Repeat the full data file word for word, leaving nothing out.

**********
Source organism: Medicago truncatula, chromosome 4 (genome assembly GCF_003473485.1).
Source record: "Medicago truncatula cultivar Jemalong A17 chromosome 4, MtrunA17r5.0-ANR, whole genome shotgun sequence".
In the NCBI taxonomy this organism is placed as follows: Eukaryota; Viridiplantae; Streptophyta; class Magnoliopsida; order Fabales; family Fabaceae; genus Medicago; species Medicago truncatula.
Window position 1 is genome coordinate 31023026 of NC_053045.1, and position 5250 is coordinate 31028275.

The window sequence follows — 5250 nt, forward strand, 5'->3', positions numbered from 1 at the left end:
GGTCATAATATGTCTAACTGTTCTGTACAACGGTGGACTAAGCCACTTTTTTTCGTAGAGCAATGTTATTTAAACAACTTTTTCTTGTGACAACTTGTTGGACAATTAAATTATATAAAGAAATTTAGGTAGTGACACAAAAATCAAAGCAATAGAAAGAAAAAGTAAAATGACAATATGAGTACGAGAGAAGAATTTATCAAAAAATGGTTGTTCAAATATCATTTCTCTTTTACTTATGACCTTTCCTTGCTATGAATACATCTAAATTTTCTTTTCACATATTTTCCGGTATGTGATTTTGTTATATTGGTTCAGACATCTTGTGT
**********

Source organism: Medicago truncatula, chromosome 4 (genome assembly GCF_003473485.1).
Source record: "Medicago truncatula cultivar Jemalong A17 chromosome 4, MtrunA17r5.0-ANR, whole genome shotgun sequence".
In the NCBI taxonomy this organism is placed as follows: Eukaryota; Viridiplantae; Streptophyta; class Magnoliopsida; order Fabales; family Fabaceae; genus Medicago; species Medicago truncatula.
Window position 1 is genome coordinate 31023026 of NC_053045.1, and position 5250 is coordinate 31028275.

The window sequence follows — 5250 nt, forward strand, 5'->3', positions numbered from 1 at the left end:
GGTCATAATATGTCTAACTGTTCTGTACAACGGTGGACTAAGCCACTTTTTTTCGTAGAGCAATGTTATTTAAACAACTTTTTCTTGTGACAACTTGTTGGACAATTAAATTATATAAAGAAATTTAGGTAGTGACACAAAAATCAAAGCAATAGAAAGAAAAAGTAAAATGACAATATGAGTACGAGAGAAGAATTTATCAAAAAATGGTTGTTCAAATATCATTTCTCTTTTACTTATGACCTTTCCTTGCTATGAATACATCTAAATTTTCTTTTCACATATTTTCCGGTATGTGATTTTGTTATATTGGTTCAGACATCTTGTGT